Learning Meditation: Mindfulness of the Breath
Welcome to Source Wellness’s Learning Meditation series, where we dive into the different meditation techniques, why they work, and how to use them. There are many meditation practices that are suitable for a quick office break! First up, we will explore mindfulness of the breath meditation.
We are all familiar with the piles of papers, endless emails, and constant calls in the workplace. It’s no wonder we experience stress and overwhelm at work and beyond. To clear our mental fog, we suggest a helpful remedy: to sit and watch the breath as the mental clouds clear. In taking control of our breath, we take control of our minds. Practicing meditation stimulates mental clarity and enables long term positive mental health.
When we navigate our days on autopilot at 200 miles an hour, we are bound to eventually crash. Meditation revolves around taking hold of the wheel and countering this mindless habituation. By watching our thoughts come and go for just a few moments during a busy work day, we break away from the need to be productive at all costs. We can then lessen our chance of becoming overwhelmed. When we bring attention to our breath, we train our minds to wander less and flourish more. Thus, consistent meditation practice enhances our problem solving abilities. Additionally, studies have proven that those who practice meditation have a decreased inflammatory response when exposed to psychological stressors, therefore allowing us to have a more level-headed perspective in critical times.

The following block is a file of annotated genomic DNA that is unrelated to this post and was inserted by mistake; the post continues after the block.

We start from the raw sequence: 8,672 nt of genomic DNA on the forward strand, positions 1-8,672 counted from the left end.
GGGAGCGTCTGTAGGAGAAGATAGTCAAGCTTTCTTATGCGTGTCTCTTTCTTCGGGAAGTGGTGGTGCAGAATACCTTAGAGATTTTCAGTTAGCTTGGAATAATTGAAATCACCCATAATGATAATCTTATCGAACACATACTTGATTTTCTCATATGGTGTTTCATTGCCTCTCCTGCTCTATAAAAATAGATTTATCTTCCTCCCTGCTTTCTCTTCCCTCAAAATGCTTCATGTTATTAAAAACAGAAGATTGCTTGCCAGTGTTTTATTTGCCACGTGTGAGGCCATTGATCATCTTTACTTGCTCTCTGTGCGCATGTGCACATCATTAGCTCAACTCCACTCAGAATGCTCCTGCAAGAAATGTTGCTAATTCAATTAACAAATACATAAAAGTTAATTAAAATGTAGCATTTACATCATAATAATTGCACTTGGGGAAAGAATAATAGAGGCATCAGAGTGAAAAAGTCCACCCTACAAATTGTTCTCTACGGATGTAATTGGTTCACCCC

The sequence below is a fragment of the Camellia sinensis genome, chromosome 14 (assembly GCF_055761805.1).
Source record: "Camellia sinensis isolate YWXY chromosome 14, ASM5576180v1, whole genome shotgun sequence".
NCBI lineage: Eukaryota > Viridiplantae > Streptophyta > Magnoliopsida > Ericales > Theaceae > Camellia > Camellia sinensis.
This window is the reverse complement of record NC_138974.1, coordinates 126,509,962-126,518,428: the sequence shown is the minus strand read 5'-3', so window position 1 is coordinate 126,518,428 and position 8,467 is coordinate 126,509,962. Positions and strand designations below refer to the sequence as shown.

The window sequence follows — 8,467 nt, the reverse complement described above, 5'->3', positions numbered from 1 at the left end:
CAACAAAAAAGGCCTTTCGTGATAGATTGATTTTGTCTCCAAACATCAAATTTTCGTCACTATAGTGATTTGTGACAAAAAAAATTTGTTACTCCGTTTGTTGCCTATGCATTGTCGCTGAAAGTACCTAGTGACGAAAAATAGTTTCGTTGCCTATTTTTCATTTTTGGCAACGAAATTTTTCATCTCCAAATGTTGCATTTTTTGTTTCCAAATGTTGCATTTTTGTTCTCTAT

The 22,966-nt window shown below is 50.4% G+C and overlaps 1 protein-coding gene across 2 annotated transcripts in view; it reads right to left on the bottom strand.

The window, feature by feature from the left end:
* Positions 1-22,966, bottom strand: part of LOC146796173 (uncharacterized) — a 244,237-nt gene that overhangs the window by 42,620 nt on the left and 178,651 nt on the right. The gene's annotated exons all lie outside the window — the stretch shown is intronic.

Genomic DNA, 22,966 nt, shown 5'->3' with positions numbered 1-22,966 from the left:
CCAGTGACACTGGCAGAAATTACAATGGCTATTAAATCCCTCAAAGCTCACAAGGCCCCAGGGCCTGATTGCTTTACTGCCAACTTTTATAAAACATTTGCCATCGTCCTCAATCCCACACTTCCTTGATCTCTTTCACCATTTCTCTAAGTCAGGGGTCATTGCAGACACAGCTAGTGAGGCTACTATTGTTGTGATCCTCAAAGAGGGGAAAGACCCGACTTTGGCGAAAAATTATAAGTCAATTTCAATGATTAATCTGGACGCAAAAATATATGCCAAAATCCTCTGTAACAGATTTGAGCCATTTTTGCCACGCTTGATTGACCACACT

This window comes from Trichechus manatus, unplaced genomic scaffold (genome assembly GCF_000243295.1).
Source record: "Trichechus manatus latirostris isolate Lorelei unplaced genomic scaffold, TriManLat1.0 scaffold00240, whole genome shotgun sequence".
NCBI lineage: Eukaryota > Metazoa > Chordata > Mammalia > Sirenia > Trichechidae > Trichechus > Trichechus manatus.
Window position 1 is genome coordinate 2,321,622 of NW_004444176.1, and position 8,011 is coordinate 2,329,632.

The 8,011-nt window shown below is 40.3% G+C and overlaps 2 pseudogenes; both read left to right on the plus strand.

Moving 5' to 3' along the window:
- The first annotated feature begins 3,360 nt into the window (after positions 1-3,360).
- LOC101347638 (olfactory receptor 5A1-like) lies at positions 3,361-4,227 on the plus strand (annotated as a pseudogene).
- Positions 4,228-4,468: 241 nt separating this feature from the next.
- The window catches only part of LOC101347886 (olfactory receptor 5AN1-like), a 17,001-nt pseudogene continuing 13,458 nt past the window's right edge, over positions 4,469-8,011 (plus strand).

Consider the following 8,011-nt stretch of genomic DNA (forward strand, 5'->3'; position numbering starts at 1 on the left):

The breath is controlled by the autonomic nervous system, and the body is subconsciously signaled to breathe when levels of CO2 rise above its comfort zone. Breathing is the only component of the autonomic nervous system we can control, and all we have to do is bring our attention to it. On average, a human takes 20,000 breaths a day. The power of making 20 of these 20,000 breaths mindful and conscious has more positive effects than you might think. Noradrenaline is a neurotransmitter that is overproduced when we are stressed, causing us to lose focus and productivity. Noradrenaline is produced in conjunction with carbon dioxide. By controlling the inhale of oxygen, we control our CO2 levels and noradrenaline activity, and thus we control our stress and productivity levels as well. It’s no wonder we feel so good after a deep breath!
Bringing awareness to the breath is the first step to all breathing meditation techniques. Actively notice what it feels like physically to breathe. It helps to check in to see where you feel the breath the strongest. Is it in your belly? Your chest? Maybe you feel it in your nostrils or throat. You may even want to place your hand on your stomach or chest to feel that sensation of the breath. After clearing your breath, begin your breathing technique of choice. Here are some we recommend:
- Shamatha (peaceful abiding): Without changing the natural rhythm of your breath, simply observe its pattern. When your mind wanders, bring it back to your breath, actively focusing on the inhale, followed by the exhale. Remember to be gentle with yourself. When you get distracted, as you naturally will, just come back to the breath time and time again. You can’t be bad at meditation!
- Diaphragm Breathing: Place one hand on your chest and one hand on your stomach. Feel your stomach and chest rise as you inhale slowly through your nose, and experience them contract as you exhale.
- 4-7-8 Breathing: Inhale for four seconds, hold for seven seconds, exhale for eight. Repeat four times.
- Square Breathing: Allow for equal amounts of time for inhales, exhales, and holds. (see diagram below)